Framework for Ethical Decision Making

March 24, 2011

Recognize an Ethical Issue

  1. Is there something wrong personally, interpersonally, or socially? Could the conflict, the situation, or the decision be damaging to people or to the community?
  2. Does the issue go beyond legal or institutional concerns? What does it do to people, who have dignity, rights, and hopes for a better life together?

Get the Facts

  1. What are the relevant facts of the case? What facts are unknown?
  2. What individuals and groups have an important stake in the outcome? Do some have a greater stake because they have a special need or because we have special obligations to them?
  3. What are the options for acting? Have all the relevant persons and groups been consulted? If you showed your list of options to someone you respect, what would that person say?

Evaluate Alternative Actions From Various Ethical Perspectives

Which option will produce the most good and do the least harm? Utilitarian Approach: The ethical action is the one that will produce the greatest balance of benefits over harms.
Even if not everyone gets all they want, will everyone’s rights and dignity still be respected? Rights Approach: The ethical action is the one that most dutifully respects the rights of all affected.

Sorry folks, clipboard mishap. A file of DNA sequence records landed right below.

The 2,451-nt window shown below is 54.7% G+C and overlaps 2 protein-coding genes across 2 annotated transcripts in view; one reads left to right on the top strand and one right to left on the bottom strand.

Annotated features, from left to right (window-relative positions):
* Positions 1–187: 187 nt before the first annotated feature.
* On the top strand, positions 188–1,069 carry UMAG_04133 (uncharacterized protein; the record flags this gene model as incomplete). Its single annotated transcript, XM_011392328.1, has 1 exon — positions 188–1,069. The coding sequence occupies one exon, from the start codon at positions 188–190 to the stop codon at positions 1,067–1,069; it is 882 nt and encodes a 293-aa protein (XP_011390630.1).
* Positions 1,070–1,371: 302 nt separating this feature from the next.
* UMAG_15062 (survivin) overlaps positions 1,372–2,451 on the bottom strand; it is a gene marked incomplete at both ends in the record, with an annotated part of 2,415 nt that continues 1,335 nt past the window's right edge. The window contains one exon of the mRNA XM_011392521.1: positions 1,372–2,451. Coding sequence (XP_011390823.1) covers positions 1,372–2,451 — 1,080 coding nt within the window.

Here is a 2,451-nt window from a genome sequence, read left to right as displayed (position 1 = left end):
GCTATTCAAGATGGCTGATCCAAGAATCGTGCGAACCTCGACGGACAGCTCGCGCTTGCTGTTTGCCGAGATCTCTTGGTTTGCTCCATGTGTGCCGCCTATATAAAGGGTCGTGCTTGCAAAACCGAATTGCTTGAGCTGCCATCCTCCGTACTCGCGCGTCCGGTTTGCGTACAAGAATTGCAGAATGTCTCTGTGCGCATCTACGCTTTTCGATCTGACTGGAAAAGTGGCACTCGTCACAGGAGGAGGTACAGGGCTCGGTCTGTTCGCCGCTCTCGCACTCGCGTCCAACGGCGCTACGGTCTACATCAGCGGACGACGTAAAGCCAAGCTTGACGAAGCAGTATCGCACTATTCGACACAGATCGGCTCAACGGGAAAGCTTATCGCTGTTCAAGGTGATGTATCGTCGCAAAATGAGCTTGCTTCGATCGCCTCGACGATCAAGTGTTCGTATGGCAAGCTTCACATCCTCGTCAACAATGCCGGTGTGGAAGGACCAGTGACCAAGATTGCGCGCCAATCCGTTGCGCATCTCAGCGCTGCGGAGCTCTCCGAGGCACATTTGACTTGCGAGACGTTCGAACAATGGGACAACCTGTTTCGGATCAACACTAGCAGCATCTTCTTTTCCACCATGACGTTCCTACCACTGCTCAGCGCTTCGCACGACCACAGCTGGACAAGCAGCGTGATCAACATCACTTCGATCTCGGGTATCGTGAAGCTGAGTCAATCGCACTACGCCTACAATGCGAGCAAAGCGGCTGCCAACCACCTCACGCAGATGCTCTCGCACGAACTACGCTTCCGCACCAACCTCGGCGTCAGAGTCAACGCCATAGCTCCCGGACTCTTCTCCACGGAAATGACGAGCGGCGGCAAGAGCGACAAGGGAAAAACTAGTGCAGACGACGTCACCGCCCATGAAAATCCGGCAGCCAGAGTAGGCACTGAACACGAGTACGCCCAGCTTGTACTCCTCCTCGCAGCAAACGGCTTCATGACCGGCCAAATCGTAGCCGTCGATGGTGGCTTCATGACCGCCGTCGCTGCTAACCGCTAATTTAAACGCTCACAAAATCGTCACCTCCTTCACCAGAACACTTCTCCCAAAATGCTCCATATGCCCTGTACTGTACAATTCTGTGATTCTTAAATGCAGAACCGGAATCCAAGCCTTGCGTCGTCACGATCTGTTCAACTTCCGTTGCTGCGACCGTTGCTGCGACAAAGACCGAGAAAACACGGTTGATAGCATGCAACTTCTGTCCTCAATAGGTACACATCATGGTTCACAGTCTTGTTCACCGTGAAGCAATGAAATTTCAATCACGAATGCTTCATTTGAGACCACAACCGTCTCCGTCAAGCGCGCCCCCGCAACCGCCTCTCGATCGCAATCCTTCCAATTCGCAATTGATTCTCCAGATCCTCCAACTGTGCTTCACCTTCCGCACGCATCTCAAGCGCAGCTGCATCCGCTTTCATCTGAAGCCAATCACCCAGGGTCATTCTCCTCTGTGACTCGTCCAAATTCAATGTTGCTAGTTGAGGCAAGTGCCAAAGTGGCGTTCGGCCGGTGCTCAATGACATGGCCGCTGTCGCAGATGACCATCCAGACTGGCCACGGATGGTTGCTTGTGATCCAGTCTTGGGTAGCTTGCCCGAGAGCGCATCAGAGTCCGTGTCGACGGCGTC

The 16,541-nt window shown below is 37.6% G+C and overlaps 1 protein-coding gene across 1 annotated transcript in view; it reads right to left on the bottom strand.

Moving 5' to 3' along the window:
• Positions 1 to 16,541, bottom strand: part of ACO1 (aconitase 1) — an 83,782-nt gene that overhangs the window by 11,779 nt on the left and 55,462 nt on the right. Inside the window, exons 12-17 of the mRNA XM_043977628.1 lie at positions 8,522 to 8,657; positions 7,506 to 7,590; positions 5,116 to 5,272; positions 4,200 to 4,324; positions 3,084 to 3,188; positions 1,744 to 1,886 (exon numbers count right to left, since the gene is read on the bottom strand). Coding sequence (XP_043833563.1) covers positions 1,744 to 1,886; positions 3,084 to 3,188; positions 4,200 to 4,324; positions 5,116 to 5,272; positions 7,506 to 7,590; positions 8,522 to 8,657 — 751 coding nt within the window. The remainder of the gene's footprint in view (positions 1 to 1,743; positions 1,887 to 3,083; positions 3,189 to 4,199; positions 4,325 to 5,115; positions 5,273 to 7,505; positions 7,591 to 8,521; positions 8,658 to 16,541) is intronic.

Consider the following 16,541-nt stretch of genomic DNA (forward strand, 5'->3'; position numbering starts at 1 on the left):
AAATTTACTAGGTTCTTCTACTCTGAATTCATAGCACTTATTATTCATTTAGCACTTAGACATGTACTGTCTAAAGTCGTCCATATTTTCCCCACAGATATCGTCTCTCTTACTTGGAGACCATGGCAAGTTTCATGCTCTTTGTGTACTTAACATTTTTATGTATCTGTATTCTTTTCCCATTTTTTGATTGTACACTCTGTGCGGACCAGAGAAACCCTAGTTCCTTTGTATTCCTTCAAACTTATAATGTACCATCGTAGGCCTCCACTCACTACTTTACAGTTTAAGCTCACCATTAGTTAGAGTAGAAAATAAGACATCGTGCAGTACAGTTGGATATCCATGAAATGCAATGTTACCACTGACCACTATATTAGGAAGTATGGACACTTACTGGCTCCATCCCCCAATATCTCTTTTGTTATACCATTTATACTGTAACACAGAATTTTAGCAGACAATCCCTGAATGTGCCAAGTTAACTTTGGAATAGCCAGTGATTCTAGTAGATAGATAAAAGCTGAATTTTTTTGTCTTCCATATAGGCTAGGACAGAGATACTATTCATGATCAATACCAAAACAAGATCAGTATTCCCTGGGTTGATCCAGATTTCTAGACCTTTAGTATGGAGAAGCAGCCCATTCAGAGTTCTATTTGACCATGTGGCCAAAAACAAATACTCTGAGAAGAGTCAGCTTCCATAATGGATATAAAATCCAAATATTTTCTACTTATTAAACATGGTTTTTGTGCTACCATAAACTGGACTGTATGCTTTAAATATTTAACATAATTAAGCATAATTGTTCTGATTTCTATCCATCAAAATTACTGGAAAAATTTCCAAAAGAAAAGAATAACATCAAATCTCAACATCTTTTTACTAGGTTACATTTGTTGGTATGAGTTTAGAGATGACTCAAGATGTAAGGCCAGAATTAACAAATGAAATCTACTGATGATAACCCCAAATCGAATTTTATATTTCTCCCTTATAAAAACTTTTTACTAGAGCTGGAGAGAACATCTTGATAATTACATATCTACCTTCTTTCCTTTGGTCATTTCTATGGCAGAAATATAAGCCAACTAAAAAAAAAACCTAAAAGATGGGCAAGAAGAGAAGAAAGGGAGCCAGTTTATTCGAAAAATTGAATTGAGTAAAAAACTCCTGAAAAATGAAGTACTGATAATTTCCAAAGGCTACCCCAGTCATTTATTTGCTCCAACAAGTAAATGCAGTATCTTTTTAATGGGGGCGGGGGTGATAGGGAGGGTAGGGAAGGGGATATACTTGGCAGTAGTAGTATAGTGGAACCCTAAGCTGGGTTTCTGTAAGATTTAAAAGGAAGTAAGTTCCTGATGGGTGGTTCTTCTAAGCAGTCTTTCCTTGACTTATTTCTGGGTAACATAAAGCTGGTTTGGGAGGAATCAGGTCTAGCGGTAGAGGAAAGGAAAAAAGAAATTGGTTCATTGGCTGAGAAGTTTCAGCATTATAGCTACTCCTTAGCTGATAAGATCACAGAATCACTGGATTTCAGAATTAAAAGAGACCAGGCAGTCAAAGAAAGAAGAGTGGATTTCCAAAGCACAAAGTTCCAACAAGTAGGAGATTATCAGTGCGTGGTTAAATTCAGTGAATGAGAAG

Which option is fair to all stakeholders? Fairness or Justice Approach: The ethical action is the one that treats people equally, or if unequally, that treats people proportionately and fairly.
Which option would help all participate more fully in the life we share as a family, community, society? Common Good Approach: The ethical action is the one that contributes most to the achievement of a quality common life together.
Would you want to become the sort of person who acts this way (e.g., a person of courage or compassion)? Virtue Approach: The ethical action is the one that embodies the habits and values of humans at their best.

Make a Decision and Test It

  1. Considering all these perspectives, which of the options is the right or best thing to do?
  2. If you told someone you respect why you chose this option, what would that person say? If you had to explain your decision on television, would you be comfortable doing so?

Act, Then Reflect on the Decision Later

Implement your decision. How did it turn out for all concerned? If you had it to do over again, what would you do differently?

Topics: Uncategorized